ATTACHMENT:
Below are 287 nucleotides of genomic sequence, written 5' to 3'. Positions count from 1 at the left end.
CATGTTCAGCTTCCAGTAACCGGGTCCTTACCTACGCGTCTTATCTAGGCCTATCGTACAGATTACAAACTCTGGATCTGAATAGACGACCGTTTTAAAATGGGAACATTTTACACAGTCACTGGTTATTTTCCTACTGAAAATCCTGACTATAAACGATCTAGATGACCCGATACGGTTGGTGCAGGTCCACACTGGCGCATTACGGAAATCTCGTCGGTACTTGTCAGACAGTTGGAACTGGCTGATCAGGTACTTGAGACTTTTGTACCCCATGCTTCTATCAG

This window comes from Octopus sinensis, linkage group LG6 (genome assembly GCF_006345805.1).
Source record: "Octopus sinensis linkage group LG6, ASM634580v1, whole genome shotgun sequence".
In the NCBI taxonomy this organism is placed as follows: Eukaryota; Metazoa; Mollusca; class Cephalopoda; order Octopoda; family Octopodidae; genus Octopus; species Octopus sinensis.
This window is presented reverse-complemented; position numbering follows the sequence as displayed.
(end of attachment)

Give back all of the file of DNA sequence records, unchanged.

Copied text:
Below are 287 nucleotides of genomic sequence, written 5' to 3'. Positions count from 1 at the left end.
CATGTTCAGCTTCCAGTAACCGGGTCCTTACCTACGCGTCTTATCTAGGCCTATCGTACAGATTACAAACTCTGGATCTGAATAGACGACCGTTTTAAAATGGGAACATTTTACACAGTCACTGGTTATTTTCCTACTGAAAATCCTGACTATAAACGATCTAGATGACCCGATACGGTTGGTGCAGGTCCACACTGGCGCATTACGGAAATCTCGTCGGTACTTGTCAGACAGTTGGAACTGGCTGATCAGGTACTTGAGACTTTTGTACCCCATGCTTCTATCAG

This window comes from Octopus sinensis, linkage group LG6 (genome assembly GCF_006345805.1).
Source record: "Octopus sinensis linkage group LG6, ASM634580v1, whole genome shotgun sequence".
In the NCBI taxonomy this organism is placed as follows: Eukaryota; Metazoa; Mollusca; class Cephalopoda; order Octopoda; family Octopodidae; genus Octopus; species Octopus sinensis.
This window is presented reverse-complemented; position numbering follows the sequence as displayed.